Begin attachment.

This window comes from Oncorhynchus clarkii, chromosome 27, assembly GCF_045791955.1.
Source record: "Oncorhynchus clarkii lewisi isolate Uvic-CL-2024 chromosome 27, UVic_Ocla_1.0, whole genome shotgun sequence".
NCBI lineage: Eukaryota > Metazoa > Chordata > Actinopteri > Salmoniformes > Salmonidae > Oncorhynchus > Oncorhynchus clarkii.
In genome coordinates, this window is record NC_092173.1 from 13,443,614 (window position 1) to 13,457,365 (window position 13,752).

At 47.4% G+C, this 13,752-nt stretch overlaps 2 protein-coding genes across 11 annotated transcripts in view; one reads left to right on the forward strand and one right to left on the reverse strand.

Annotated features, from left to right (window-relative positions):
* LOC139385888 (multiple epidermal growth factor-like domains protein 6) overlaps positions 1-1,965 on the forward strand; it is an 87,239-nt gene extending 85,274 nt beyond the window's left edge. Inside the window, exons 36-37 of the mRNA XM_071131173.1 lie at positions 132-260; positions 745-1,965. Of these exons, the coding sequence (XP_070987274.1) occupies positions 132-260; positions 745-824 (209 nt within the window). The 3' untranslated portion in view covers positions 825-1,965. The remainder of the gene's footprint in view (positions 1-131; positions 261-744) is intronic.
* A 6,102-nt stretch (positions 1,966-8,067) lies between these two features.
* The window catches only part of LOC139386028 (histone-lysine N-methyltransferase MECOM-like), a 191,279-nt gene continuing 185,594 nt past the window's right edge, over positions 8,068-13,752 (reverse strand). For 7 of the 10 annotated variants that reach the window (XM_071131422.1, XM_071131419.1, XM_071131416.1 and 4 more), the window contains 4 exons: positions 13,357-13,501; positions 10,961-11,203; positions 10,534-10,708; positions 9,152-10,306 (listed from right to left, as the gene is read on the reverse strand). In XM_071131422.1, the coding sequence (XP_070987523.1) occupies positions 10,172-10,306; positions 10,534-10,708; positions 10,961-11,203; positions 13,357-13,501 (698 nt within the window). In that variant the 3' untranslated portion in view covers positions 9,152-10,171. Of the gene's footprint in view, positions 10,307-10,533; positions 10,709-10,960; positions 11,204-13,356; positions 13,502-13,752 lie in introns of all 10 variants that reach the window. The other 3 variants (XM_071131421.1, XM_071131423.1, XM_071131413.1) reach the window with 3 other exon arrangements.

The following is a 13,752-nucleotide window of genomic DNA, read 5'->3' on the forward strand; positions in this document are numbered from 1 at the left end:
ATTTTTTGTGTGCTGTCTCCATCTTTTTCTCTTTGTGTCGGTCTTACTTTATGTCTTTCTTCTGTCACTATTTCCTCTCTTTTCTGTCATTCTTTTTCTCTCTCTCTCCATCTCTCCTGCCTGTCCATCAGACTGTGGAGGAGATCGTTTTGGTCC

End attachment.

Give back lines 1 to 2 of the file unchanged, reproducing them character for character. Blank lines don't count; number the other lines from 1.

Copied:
This window comes from Oncorhynchus clarkii, chromosome 27, assembly GCF_045791955.1.
Source record: "Oncorhynchus clarkii lewisi isolate Uvic-CL-2024 chromosome 27, UVic_Ocla_1.0, whole genome shotgun sequence".